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200 Dakota Head gasket help


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stryped
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Apr 13, 2009, 7:41 AM

Post #1 of 9 (735 views)
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Well, been working on this v6 2000 3.9 l Dakota that my brother said overheated and started blowing white smoke. I have the heads off and wanted to make some comments and get some advice:
1: This is the first time I have worked on a dodge. I thought the distributor would need to come out in order to take the intake off. I took off the mounting clamp for the distributor. I made a mark with a sharpie on the "plate" that is on top of the distributor base below the rotor. I made the mark in the direction the rotor was pointing. (The best I could, it was hard to see back there.) I actually never took the distributor out. When putting this back together, can I just aline the rotor with this mark. If it is off a 1/4 inch will it matter or do I need to do something different?
2: I took all head bolts out and pushrods and punched holes in two shoeboxes to store them to keep them in order. How do I tell if the head bolts need replaced? Also, the push rods had a clack coating on them. DO they need to be cleaned? Also, an old manual to another car said to put grease on the top of the pushrod the area the rocker arm contacts. Is this good advice or will it block oil flow?
3. The back piston where I had high compression and was blowing coolant out the spark plug hole was about two inches from the top. I felt around and used a mirror and did not see anything wrong. Should I turn the engine over so I can inspect the rest of the bore? Will this disturb timing?
4: On this same piston there are two areas where a small "glob" of metal apparently attached to the piston. In this same cylinder during disassembly, the spark plug gap arm was missing. They are about the size of a baby asprin. I could not pry them loose with my finger. Should I try a razor blade? Is this really bad?
5: I am not sure if I am looking for is right but the head gasket looked alright to me. There were no "blown out" areas where gasket material was missing between cylinders or anything. Does this mean it might not be the head gasket?
6: Lastly, I am going to have a shop mill and crack check the heads. If they hot tank them, will this mess up the valve seals? Should I have them replaced? This engine has about 151,000 and ran ok when disassembled other than the overhweatign and smoke assumed from a leaking head gasket and anti freeze in the intake. I may drive this truck if it runs or sell it, not sure.
7: Oh, one last thing, some "leaf" material fell into the engine when I took the intake off. I vacuumed it as much as I could but did not get it perfect. Will this be a problem?
As always I appreciate your help!



Loren Champlain Sr
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Loren Champlain Sr profile image

Apr 13, 2009, 4:22 PM

Post #2 of 9 (730 views)
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1. Good that you didn't have to pull the distributor. If you didn't turn it, shouldn't have any problems. If you did, get the rotor as close to the mark you made. That should be close enough to get it running. Ignition timing won't be affected, but fuel synchronization will, it not close enough. The distributor setting must be done with a scan tool.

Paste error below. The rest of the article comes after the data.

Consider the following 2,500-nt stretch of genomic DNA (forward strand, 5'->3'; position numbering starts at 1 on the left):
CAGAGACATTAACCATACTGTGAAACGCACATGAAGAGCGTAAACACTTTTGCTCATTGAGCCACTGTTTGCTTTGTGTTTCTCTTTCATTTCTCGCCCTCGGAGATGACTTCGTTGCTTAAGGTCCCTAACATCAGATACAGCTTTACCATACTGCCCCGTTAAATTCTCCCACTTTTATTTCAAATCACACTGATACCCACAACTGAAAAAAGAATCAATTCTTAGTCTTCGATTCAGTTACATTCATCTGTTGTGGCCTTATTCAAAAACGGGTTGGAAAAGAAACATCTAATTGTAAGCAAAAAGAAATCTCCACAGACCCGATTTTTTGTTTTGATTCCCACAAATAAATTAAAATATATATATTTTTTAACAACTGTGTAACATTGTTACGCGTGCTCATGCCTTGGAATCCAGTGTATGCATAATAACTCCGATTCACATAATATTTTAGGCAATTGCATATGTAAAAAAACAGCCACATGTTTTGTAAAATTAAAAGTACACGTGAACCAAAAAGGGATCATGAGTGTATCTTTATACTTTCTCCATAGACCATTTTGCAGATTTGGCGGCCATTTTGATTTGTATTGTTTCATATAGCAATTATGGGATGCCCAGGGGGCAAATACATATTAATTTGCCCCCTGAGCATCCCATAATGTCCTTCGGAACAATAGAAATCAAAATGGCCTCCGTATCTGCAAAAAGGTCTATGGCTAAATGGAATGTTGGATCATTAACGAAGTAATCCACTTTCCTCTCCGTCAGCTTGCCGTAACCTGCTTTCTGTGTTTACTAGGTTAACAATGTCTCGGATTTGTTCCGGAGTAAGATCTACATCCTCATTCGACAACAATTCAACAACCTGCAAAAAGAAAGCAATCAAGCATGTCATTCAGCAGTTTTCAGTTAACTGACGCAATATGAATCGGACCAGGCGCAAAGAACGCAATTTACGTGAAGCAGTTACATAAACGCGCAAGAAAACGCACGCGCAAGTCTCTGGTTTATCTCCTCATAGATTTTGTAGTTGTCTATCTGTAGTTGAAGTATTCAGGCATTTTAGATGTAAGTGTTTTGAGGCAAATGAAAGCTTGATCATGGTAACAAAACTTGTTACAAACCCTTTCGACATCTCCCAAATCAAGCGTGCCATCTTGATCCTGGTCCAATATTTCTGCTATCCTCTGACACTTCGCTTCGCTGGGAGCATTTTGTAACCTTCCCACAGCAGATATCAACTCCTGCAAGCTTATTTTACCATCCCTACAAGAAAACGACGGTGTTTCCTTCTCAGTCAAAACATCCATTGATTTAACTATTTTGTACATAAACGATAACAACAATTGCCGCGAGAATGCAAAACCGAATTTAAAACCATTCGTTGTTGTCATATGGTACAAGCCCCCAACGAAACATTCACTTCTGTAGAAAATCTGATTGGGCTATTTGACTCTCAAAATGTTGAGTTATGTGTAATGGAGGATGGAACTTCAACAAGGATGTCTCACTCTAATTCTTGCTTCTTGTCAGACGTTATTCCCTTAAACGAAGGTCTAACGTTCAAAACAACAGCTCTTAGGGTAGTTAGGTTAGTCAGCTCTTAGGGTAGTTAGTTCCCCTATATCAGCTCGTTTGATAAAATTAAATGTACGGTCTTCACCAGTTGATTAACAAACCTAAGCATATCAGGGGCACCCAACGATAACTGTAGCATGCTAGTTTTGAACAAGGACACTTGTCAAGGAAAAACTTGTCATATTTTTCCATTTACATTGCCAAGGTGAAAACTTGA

2. I recommend replacing head bolts. As far as cleaning, the old rule applies: Cleanliness is close to Dodgeliness. Smile
Yes, get everything as clean as possible. The vacuum idea is great. We do it, too. Yes, you can and should pre-lube all moving parts as it will take a bit for the oil to get back up there upon start up. You can buy pre-lube at most any parts store.
3. & 4. The piston and spark plug. This is a sign of detonation. (extreme heat). Not good. Is there any way you can take a pic of the top of the piston and post it? Yes, you can turn the engine over by hand. As long as the distributor wasn't removed, shouldn't be a problem.
5. Have the machine shop inspect both head gaskets. Sometimes, it is very hard to 'see' where it was leaking. A trained eye should help.
6. Yes, the valve guide seals should be replaced, regardless.
7. Again, you cannot get it too clean. As far as preparing the surfaces for reassembly, it is imperative that they are CLEAN. You can buy surfacing discs that can be used with a drill. Buy the light ones, rather than medium or coarse. You may go through several, but the coarse ones can take off metal if not careful.
8. Sealant; In 99% of vehicles, the head gaskets go on dry. But, Mopar makes some great head gasket sealant spray that is available only at Chrysler Product dealers. You spray both sides of the head gasket, let it sit until it becomes 'tacky', then install. Was actually required on some applications.
Loren
SW Washington

(This post was edited by Loren Champlain Sr on Apr 13, 2009, 4:36 PM)


stryped
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Apr 13, 2009, 4:36 PM

Post #3 of 9 (725 views)
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How relieable will this engine be after this work? How many miles can I get out of it?


Loren Champlain Sr
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Apr 13, 2009, 4:42 PM

Post #4 of 9 (722 views)
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(First, I found the timing procedure and edited into my last post.)